Do you have Consent from your Subscribers?

Your subscriber database is one of your most important assets – allowing you to send important information to a large group of interested customers with the click of just one button. But do you have consent from your subscribers or are you sending them ‘spam’?

Australia has very specific laws protecting consumers from unwanted commercial electronic communications (otherwise known as spam). Specifically, the Spam Act 2003 sets out the three main rules that apply when sending commercial electronic messages:

  1. Consent: In Australia, commercial electronic messages may only be sent to a person if they have consented to receiving these messages.
  2. Identity: Any commercial electronic messages that you send must include clear and accurate information regarding your identity and how people can contact you.
  3. Unsubscribe: Your messages must include an unsubscribe facility, including instructions on how to opt-out of receiving messages from you. Note that, by law, any ‘unsubscribe’ requests must be actioned within five working days.

For a more detailed explanation of the Spam Act requirements, read my article ‘Who wants some spam?

What does this mean for you?

There are a few things that you need to do to ensure you are complying with the anti-spam regulations.

1. Make sure you do have consent from all your subscribers

The easiest way to ensure you have consent from your subscribers is to obtain that consent at the point at which they join your mailing list. Most subscribers get onto your mailing list by either subscribing via your website, purchasing a product or service, or accessing an e-product such as a free eBook download.

Here is a simple way to obtain consent:

STEP 1: Your Terms and Conditions should include a section about Subscriptions that explains what it means to ‘subscribe’. For more information on Website Terms and Conditions, have a look at this article.

Here’s what I have in my DIY Small Business Terms and Conditions relating to Subscriptions:

By providing your email address and/or contact details to us either through this website or otherwise, you agree to be added to our database and to receive communications from us, including electronic messages, about our services and products and to receive regular updates from us.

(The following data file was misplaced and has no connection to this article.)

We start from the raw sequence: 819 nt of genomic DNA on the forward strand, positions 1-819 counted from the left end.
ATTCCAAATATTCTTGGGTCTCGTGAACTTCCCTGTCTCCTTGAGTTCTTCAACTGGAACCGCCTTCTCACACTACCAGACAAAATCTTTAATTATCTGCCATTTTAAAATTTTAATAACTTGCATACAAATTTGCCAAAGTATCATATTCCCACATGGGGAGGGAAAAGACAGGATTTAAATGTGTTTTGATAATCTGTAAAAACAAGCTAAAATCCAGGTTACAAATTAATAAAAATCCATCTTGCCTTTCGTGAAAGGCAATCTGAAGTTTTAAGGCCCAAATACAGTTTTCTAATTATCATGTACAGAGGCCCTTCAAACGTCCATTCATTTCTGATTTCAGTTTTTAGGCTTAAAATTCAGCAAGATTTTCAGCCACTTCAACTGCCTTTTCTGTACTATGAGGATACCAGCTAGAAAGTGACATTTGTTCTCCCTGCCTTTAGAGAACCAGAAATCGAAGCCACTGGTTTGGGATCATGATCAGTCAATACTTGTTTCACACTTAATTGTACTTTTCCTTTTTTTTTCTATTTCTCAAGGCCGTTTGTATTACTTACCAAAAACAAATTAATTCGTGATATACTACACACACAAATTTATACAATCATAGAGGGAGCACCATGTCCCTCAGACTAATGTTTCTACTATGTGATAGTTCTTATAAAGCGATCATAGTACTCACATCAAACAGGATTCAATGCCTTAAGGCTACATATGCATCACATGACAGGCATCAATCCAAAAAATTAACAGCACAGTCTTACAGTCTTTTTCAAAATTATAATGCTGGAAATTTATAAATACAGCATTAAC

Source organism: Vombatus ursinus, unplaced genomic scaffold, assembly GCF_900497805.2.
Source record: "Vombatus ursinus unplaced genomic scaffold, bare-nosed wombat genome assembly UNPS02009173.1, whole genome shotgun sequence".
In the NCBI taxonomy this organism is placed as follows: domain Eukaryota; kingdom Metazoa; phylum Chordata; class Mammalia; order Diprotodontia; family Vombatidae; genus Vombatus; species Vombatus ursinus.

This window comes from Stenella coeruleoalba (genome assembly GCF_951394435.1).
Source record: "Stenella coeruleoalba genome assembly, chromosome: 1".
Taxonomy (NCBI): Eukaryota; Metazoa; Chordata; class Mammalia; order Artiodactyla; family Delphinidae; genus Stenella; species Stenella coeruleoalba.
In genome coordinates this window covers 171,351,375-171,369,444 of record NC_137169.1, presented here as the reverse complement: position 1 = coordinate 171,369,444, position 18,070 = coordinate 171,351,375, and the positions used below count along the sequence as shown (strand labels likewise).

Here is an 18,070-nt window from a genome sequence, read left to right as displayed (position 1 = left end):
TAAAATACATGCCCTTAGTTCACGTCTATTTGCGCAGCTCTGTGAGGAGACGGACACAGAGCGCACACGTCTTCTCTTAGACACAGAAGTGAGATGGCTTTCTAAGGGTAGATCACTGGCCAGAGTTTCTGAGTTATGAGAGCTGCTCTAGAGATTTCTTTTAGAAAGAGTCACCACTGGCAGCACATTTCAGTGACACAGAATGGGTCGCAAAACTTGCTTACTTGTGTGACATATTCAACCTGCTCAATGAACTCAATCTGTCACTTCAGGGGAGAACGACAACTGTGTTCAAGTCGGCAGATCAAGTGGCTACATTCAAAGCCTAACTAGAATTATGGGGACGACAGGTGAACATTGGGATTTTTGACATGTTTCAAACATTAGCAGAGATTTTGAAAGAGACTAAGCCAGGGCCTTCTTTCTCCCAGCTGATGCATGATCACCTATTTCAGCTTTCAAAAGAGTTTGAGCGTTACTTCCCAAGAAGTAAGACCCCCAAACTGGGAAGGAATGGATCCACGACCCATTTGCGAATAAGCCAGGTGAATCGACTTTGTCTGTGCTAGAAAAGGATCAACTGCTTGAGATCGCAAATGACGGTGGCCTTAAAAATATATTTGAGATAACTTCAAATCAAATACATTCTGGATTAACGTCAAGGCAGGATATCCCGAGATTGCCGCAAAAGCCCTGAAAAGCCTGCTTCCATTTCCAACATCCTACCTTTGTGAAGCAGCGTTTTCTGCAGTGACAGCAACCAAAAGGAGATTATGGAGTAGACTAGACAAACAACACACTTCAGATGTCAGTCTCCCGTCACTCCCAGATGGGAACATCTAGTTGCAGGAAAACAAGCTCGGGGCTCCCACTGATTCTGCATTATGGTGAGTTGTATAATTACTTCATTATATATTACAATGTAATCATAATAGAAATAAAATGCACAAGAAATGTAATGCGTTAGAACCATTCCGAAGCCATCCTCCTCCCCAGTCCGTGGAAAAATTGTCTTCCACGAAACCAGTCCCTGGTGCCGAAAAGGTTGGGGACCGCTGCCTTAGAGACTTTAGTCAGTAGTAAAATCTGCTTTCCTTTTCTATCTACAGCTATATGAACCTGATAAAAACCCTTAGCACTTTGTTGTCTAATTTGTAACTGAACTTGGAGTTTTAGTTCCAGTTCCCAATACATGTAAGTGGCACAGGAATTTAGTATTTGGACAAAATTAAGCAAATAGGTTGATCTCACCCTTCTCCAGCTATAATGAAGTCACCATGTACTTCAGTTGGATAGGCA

STEP 2: Above the ‘Subscribe’ button, include a statement saying something like, “By subscribing, you agree to our Terms and Conditions”. Make sure you include a link to your actual Terms and Conditions. For an example, check out my subscription form on the DIY Small Business website.

2. Check your information on your email marketing templates

Review all of your email marketing templates to make sure that they do in fact contain your identifying information (i.e. your name and/or your Business Name) and accurate contact information.

3. Review your Unsubscribe Facility

Check that you have an unsubscribe facility embedded in your email marketing template and that the facility is working properly. For example, if your email is a simple Outlook template, you may include a statement at the end of your email stating: “To unsubscribe, please reply with the words “Unsubscribe” in the subject line.”

4. Have processes in place to manage unsubscribe requests

By law, you have only five working days to action any unsubscribe requests – so make sure you have appropriate processes in place to manage this obligation.

How to keep it simple?

All of these obligations can sound a bit overwhelming at first, but don’t despair! There are several email marketing programs that can be used to manage these obligations. My favourite program is MailChimp.

MailChimp is an online email marketing program that can be used to manage the entire subscription process: including subscribing, updating member information and unsubscribe requests. In addition, MailChimp has heaps of email templates that already have the contact information and unsubscribe links embedded into the template – and they look great too! The best thing about MailChimp is that it is free to use if you have less than 2,000 subscribers and send less than 12,000 emails per month.

If you’re new to MailChimp and would like some help, get in touch about my Mastering MailChimp Workshop.

How do you manage your compliance obligations?

Managing a business can be complicated enough without having to also worry about the many compliance and legal requirements and risks. The good news is there are some simple things you can do to manage some of those obligations, especially through ensuring you have the right Terms and Conditions for your website.

When was the last time you reviewed your Terms and Conditions? Do you have the right processes in place to manage your anti-spam obligations?